In ways similar to the 1960s ‘urban folk revival’ – that is, through live performance, mass mediation and sales successes – the genre of folk music rose the surface of the global music industry once more during the first decade of the new millennium. The new labels are hyphenated, as in free-folk, freak-folk, indie-folk and folk-pop, and refer to Americana and electronics as in New Weird America, American Primitivism, and folktronica. Folk music gained momentum in the mid-2000s with acts such as Fleet Foxes, Devendra Banhart, CocoRosie, Bon Iver, and most of all Mumford and Sons, who became the genre’s spearheads. Empirically focused on the position of indie-folk in the Dutch music industry, this Ph.D. thesis investigates how and why folk music – usually ‘dwelling’ under the radar of the mainstream – turned into an industry based genre at the turn of the new millennium. It contributes to a range of recurring themes within the humanities and social sciences, most notably to discussions about digitization and the advent of participatory society, the formation of narrative identity in contemporary modernity, and the shift from snobbism to cultural omnivorousness as a marker of high-status in western societies. Ultimately, it is argued that the re-emergence and re-popularization of folk music in the twenty-first century is part of the emergence of metamodernism as the new cultural dominant, as it responds to the flat and ironic culture we know as ‘postmodernism’ by returning to celebrations of depth, affect and historicity.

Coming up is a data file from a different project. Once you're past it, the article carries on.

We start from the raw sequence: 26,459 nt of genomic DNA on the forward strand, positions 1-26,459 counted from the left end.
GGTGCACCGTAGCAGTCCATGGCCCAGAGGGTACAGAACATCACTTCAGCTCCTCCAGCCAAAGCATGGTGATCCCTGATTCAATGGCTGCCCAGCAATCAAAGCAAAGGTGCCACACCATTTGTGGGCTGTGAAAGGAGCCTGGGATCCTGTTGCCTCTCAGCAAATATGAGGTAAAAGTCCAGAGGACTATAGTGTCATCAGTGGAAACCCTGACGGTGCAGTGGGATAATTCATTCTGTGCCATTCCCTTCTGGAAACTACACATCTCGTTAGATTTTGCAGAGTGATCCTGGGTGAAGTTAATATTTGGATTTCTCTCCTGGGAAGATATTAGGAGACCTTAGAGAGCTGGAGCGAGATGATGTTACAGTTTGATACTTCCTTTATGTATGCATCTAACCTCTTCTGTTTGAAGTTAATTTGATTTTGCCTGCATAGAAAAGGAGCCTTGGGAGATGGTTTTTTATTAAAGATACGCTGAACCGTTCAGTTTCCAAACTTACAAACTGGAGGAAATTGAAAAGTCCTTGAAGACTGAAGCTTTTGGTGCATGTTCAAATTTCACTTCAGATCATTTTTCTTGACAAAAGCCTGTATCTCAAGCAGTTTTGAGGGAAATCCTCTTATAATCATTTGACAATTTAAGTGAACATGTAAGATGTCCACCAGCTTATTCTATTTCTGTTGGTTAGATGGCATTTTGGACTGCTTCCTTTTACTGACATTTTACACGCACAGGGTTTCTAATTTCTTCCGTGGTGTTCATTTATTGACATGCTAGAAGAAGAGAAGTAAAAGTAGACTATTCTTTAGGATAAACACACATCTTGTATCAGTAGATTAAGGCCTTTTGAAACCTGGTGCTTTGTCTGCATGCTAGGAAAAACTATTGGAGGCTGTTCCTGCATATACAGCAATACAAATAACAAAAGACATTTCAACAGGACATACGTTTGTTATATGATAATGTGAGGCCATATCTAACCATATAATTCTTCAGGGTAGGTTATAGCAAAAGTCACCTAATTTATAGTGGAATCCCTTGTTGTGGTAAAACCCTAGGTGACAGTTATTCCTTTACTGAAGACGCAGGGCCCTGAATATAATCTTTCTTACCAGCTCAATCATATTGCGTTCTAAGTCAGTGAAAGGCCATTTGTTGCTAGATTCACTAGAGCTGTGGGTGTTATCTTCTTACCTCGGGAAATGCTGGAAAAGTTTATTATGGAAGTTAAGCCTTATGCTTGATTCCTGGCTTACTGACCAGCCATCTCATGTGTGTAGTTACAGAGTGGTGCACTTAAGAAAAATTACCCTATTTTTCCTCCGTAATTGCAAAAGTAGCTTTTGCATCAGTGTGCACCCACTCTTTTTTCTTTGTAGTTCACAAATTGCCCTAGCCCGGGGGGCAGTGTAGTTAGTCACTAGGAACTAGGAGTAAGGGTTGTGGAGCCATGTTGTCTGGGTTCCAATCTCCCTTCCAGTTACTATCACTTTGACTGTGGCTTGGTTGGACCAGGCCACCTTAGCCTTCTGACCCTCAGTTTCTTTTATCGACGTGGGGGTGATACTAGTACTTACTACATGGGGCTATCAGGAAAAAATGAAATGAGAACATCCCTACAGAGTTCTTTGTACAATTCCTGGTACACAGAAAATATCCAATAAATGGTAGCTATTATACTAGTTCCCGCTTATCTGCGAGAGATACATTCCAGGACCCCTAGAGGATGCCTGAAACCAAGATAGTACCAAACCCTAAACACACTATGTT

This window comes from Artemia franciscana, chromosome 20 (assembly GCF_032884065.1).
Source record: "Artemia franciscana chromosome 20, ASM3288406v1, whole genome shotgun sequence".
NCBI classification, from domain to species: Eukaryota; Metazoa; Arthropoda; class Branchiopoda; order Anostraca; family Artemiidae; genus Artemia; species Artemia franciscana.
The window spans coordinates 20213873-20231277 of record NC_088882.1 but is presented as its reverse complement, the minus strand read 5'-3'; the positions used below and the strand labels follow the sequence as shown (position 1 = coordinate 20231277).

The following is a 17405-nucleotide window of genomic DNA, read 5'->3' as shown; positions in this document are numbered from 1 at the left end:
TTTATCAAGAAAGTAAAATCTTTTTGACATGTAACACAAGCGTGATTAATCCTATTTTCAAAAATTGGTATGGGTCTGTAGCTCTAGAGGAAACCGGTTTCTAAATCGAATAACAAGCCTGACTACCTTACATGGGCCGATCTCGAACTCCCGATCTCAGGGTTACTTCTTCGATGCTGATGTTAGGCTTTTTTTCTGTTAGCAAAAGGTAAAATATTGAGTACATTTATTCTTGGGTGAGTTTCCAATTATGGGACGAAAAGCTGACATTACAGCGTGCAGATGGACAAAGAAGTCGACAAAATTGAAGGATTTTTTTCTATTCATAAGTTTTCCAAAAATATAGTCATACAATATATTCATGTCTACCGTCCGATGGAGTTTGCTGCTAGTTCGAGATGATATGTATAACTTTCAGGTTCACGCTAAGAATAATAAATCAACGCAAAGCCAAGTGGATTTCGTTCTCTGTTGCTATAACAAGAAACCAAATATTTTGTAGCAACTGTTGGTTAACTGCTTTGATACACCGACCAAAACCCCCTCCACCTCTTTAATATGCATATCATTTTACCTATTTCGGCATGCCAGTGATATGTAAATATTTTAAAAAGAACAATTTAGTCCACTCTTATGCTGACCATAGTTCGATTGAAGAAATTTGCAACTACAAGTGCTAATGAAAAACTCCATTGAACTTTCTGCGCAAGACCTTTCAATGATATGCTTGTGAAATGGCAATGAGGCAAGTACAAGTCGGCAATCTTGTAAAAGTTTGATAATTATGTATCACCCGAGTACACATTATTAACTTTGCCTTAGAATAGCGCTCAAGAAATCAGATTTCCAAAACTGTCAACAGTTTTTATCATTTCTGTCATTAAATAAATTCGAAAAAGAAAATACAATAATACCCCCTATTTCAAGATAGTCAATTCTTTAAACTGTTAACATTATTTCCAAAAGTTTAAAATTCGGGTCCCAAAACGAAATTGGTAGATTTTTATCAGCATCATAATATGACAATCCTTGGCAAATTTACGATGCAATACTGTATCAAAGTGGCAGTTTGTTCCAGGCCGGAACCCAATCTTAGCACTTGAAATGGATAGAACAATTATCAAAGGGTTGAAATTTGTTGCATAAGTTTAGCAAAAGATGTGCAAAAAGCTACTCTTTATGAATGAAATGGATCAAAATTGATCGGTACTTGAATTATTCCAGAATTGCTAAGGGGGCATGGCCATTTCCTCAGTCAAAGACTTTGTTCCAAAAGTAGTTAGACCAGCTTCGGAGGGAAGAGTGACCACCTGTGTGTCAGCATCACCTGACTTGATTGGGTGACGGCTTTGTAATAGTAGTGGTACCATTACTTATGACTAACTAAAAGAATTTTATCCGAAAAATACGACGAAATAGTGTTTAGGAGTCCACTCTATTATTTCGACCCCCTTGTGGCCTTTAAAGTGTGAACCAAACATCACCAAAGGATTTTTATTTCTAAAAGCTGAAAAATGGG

, , , , , ,
C.J.M. van Eijck (Koen) , J. de Mul (Jos)
ERMeCC, Erasmus Research Centre for Media, Communication and Culture, Rotterdam
This research has been funded by the sustainable humanities program of the NWO
Erasmus School of History, Culture and Communication (ESHCC)

van Poecke, N. (2017, November 2). Authenticity Revisited : the production, distribution, and consumption of independent folk music in the Netherlands (1993-present). Retrieved from